For the Iban, tattooing is not just a form of ornamentation, but also an indication of personal wealth and other achievements. Many designs are used, from a simple circular outline for the shoulder, chest or outer side of the wrists, to more elaborate motifs (highly stylized dogs, scorpions or crabs) for the inner and outer thigh. The two most important places for tattoos are the hand and the throat. The tattooing process starts with a carved design on a block of wood that’s smeared with ink and pressed to the skin; the resulting outline is then punctured with needles dipped in dark ink, made from sugar-cane juice, water and soot. For the actual tattooing a hammer-like instrument with two or three needles protruding from its head is used. These are dipped in ink and the hammer is then placed against the skin and tapped repeatedly with a wooden block.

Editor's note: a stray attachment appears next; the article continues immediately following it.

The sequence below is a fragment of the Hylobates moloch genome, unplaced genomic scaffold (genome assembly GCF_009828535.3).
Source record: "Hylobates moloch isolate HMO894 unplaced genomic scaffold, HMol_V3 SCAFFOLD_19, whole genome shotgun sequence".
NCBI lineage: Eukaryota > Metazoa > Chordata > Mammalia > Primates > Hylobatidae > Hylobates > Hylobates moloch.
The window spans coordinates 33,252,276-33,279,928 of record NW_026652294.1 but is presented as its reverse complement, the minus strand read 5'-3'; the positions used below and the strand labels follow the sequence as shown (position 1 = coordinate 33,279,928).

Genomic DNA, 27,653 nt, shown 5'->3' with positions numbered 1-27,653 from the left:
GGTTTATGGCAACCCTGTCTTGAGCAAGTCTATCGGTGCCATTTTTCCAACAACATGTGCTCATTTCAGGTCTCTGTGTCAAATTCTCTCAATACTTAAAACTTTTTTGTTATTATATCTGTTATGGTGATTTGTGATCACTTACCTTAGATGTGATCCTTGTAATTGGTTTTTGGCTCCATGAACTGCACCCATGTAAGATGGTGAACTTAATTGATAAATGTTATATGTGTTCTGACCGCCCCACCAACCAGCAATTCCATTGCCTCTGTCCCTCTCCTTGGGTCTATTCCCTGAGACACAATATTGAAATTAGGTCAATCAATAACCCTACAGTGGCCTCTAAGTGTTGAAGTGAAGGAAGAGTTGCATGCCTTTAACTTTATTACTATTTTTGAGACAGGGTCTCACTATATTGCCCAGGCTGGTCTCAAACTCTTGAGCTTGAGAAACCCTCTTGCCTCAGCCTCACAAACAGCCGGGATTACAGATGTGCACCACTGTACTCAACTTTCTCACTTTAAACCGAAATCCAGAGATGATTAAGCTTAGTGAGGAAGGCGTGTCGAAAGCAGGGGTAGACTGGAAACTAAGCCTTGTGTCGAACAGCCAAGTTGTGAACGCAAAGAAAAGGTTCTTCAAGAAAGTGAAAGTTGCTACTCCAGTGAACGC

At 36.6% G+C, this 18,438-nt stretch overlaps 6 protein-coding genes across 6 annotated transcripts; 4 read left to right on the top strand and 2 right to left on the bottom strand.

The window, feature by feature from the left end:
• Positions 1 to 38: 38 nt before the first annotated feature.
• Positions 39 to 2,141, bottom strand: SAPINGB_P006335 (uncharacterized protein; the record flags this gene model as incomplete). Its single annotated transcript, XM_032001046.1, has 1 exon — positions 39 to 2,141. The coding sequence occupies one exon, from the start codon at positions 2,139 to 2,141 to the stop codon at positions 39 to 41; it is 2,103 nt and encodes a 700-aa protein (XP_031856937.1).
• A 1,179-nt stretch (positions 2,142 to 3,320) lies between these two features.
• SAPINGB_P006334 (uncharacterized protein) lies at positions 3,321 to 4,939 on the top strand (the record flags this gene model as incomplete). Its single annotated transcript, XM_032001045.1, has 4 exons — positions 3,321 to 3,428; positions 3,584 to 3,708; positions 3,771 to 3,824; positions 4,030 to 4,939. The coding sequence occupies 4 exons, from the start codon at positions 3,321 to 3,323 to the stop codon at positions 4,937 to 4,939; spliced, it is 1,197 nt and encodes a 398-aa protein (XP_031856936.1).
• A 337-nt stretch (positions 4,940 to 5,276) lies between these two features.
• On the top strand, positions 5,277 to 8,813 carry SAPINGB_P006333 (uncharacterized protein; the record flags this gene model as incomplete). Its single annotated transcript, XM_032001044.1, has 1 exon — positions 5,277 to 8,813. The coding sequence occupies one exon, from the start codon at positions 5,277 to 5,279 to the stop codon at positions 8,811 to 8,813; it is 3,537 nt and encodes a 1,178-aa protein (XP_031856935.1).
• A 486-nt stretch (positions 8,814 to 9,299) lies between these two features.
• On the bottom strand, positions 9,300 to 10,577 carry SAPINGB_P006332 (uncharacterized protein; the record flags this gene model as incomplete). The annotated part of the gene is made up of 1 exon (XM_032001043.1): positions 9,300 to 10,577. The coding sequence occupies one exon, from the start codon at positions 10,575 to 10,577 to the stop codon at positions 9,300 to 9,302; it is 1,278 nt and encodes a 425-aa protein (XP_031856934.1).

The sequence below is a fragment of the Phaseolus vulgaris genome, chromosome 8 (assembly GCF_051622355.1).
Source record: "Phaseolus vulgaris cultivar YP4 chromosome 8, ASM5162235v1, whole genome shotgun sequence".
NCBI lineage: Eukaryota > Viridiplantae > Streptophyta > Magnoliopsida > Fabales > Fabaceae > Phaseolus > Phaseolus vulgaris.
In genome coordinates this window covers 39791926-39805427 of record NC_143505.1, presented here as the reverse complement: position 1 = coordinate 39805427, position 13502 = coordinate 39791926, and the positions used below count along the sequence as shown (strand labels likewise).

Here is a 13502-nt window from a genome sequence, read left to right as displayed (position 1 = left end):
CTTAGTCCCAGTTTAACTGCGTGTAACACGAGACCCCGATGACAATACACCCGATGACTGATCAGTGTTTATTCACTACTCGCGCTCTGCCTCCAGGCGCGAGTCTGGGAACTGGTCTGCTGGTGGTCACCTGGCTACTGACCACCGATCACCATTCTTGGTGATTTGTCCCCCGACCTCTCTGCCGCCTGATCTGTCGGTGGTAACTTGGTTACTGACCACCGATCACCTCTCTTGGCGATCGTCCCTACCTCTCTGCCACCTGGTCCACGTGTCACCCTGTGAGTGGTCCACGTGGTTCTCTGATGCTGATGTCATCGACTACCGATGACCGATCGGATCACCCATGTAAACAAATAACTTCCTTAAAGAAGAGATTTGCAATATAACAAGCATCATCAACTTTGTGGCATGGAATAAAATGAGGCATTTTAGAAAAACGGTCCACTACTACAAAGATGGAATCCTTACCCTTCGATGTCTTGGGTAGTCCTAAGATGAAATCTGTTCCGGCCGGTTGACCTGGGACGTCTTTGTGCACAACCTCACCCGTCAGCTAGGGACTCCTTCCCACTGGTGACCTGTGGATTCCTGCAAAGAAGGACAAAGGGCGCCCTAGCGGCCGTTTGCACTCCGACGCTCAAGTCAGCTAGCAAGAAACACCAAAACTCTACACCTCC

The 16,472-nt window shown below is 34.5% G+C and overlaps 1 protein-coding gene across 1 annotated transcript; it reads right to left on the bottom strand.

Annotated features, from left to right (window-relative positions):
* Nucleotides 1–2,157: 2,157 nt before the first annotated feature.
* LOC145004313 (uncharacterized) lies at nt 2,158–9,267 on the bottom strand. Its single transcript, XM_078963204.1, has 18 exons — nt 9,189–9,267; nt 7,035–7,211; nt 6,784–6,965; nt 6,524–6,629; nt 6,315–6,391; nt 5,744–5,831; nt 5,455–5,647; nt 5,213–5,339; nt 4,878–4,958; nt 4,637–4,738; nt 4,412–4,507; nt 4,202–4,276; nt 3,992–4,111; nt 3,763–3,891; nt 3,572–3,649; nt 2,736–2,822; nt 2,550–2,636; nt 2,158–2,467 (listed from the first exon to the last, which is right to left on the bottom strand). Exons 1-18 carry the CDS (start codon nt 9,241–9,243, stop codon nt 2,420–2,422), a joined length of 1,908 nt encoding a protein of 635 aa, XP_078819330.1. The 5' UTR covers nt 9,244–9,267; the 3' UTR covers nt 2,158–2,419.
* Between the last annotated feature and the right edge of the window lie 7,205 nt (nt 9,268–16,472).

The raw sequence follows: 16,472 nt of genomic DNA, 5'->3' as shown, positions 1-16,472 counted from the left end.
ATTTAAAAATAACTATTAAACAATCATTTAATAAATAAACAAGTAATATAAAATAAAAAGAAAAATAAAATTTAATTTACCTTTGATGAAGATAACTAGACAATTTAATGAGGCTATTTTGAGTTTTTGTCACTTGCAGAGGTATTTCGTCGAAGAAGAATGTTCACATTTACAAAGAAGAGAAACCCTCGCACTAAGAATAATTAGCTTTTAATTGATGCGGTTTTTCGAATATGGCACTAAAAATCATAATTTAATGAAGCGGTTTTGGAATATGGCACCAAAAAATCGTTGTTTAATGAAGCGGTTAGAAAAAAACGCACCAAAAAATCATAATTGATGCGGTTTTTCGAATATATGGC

Kuching has become a magnet for people wanting to have a Bornean tattoo, and guesthouses may be able to introduce you to practitioners. The leading light of the scene, however, is the Iban artist and musician Ernesto Kalum, whose studio, Borneo Headhunter, is upstairs at 47 Jalan Wayang (wborneoheadhunter.com). He offers traditional motifs done either the traditional way or by machine (as in any Western tattoo parlour), and can also do modern designs (always by machine). Prices depend on size and complexity.